558. Georgetown, Clear Creek County (CO26)

No. Just NO. This is another one of those courthouses that looks like it was erected by a homebuilder or possibly a firm specializing in medical office complexes. Nothing about the building has anything inspiring about it to the point that I couldn’t even see a point in getting a good photograph of it. Even if it was not surrounded by trees, preventing a good shot, there was no way to know that it wasn’t a generic office building other than my personal assurance. I opted to get a photo of the courthouse sign with something of the building in the background because this was a better option than trying to get the building itself. This was not good. Very not good. It may be functional for the community, but it didn’t feel worth the drive to get here. Knowing I would be here, however, there was only one place truly worth getting a cache from, and that, on the other hand…

…was totally worth it. Welcome to Mount Evans. I drove up to the top of the mountain, navigating crazy switchbacks and bighorn sheep. I inched my way up, passing by idiots who stopped in the middle of two lane roads to take photographs until I made it to the summit. There are some of you who might be wondering why I didn’t climb to the top as some might have done. Understand something: if I’m at 14,130 feet above sea level, you can pretty reliably bet that I drove up at least 14,000 feet of that (I didn’t start this trip at sea level, but that’s not important right now). In this case, I drove up 14,130 because this is just up to the parking lot, bathrooms, and other things of interest.

From there, I donned my winter coat that I didn’t expect to wear again until at least November, and climbed the last 150 feet to reach the actual top.

What a view… This is 14,265 feet above sea level. And this is where my Greek tragedy began to unfold. Whenever I plan to visit a county, I have a list of caches downloaded for that county in case I have no phone reception, a lesson forced into me by places like Menard and Paint Rock (haven’t heard that name in a while, huh?). Well, the night before I forgot to download lists so here I was, unable to pull up any cache locations because service was lacking at the top of the mountain. I tried over and over and eventually decided to walk around and hope that my geosenses would lead me to the regular sized cache that I knew was up here. I looked in so many nooks and crannies to no avail. I decided to send some messages to a few people from up here because, well, I was up here and one of them responded! That meant I was getting signal! It wasn’t much, but it was just enough to finally get caches on the map! Deus vult! It turned out that there was a virtual on the top here and the regular I had been looking for was back down the mountain near the parking lot. I logged the virtual at the Top of the World, and then went back down for the regular traditional.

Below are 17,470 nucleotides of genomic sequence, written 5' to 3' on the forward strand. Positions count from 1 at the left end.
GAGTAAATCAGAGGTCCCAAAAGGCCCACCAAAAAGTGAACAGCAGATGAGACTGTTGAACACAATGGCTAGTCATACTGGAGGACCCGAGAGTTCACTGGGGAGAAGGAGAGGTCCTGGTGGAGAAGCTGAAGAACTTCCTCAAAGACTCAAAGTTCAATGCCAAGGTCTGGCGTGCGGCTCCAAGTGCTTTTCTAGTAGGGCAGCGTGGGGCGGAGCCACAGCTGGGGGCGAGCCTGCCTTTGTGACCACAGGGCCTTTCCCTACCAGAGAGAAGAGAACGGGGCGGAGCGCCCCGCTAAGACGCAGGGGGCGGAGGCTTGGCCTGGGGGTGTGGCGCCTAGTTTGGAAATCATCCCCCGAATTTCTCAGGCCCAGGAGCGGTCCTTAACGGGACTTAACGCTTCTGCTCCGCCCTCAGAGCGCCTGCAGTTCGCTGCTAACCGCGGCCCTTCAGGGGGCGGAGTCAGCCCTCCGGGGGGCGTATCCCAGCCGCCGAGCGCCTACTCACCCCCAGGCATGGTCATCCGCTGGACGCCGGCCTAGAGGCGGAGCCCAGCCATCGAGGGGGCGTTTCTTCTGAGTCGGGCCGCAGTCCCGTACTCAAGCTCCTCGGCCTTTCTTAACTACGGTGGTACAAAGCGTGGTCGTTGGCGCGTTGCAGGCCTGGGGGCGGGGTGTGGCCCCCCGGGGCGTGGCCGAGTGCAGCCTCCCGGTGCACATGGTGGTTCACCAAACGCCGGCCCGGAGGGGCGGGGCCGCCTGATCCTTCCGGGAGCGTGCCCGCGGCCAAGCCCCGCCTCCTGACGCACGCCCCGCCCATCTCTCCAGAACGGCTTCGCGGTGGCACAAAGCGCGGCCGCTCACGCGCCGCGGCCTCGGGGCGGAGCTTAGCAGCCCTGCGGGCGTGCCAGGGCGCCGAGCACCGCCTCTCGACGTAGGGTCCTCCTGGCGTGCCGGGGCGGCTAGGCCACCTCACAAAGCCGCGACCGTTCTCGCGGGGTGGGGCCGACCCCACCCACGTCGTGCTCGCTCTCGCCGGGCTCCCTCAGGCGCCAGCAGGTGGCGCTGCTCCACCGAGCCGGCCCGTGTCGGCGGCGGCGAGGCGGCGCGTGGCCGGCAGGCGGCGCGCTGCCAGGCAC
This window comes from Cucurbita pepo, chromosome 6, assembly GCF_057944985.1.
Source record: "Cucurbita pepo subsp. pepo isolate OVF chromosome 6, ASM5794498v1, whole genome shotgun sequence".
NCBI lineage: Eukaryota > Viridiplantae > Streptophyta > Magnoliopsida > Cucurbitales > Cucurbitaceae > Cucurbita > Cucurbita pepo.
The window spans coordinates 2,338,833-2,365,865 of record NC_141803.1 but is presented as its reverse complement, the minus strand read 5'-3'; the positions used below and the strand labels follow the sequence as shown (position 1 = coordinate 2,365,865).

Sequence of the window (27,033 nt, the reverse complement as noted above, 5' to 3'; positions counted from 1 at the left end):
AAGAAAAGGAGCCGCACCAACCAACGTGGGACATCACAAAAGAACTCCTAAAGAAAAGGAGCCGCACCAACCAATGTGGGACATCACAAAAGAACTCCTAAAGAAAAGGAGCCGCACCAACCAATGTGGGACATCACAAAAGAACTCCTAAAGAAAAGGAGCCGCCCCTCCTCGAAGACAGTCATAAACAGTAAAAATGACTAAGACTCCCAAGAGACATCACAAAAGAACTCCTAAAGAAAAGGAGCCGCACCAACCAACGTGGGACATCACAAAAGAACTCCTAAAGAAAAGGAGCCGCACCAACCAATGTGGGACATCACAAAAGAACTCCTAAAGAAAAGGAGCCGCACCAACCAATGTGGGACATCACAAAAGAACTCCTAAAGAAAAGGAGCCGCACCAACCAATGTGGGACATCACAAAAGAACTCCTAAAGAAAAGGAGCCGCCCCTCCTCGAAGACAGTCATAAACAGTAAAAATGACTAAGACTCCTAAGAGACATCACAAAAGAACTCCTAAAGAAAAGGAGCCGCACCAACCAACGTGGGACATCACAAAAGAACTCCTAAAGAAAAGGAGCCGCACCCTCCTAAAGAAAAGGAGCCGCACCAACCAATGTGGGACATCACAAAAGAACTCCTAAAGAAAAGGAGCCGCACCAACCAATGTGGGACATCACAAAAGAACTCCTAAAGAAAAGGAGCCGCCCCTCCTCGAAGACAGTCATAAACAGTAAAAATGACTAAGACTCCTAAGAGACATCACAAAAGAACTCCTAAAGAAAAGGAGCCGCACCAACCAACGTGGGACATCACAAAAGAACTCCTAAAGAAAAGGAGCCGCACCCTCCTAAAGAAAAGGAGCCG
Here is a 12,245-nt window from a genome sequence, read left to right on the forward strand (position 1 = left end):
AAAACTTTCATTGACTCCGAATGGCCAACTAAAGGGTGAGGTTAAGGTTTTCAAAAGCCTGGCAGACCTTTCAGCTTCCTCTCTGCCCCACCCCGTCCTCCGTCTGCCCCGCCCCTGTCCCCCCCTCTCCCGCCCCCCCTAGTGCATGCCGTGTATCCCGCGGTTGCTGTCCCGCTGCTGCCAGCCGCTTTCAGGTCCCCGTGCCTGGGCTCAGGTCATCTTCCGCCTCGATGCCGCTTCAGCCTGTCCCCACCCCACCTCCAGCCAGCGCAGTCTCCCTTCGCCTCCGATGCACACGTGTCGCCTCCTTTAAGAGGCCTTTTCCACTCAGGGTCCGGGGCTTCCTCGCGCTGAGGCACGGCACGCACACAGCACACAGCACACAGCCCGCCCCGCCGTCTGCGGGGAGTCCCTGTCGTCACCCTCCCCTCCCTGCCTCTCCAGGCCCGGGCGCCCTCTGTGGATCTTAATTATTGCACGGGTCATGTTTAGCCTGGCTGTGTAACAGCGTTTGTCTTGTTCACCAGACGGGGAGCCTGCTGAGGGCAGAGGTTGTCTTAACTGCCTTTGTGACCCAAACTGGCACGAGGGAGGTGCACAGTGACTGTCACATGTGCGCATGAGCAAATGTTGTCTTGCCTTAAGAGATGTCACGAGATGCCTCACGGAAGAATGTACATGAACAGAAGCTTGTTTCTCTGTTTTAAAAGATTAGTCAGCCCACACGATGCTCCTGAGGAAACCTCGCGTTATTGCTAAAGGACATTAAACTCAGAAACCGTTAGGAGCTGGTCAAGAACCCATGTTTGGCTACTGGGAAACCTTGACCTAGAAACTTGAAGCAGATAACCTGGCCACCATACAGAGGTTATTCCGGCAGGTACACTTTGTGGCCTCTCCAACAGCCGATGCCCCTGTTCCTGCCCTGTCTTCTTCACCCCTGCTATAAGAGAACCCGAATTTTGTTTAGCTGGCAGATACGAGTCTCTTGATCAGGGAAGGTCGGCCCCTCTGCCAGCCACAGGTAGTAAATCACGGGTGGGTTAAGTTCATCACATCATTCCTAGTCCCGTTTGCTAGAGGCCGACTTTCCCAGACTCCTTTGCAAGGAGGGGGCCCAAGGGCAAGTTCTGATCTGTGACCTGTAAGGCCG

As you can see, it turned out not to be regular sized. I expected more… But sometimes you have to take what you can get. As I so often said, a cache is a cache is a cache. But all good things come to an end. I still had more things to do do that day and time was beginning to catch up with me. I hadn’t planned to be up there for quite so long, and I would eventually pay for that. But before I was done on the mountain, I had one more trial to endure. I started driving down the mountain…

…and got waylaid by a hailstorm! Luckily, there was a lake that a lot of people liked to fish at pretty far up the mountain (seriously, at about 10,000 feet, it looked like the Scottish Highlands. I’m not even kidding), so there was a parking area to pull off and wait the hail out. This was most certainly not on my bingo card for Independence Day! Given time, the hail ceased, and I was able to finally get back down to the mountain. I had survived my first ascent of a fourteener! After that, even the disappointing courthouse wasn’t able to bring me down (much). But, as noted before, sand was pouring through the hourglass. I drove as fast as I was (reasonably) able, but I was forced to stop to tend to the physical needs of hunger and, well, you know. I took the opportunity to download lists so that I wouldn’t have a replay of what had just occurred once I finally reached…

3 thoughts on “558. Georgetown, Clear Creek County (CO26)

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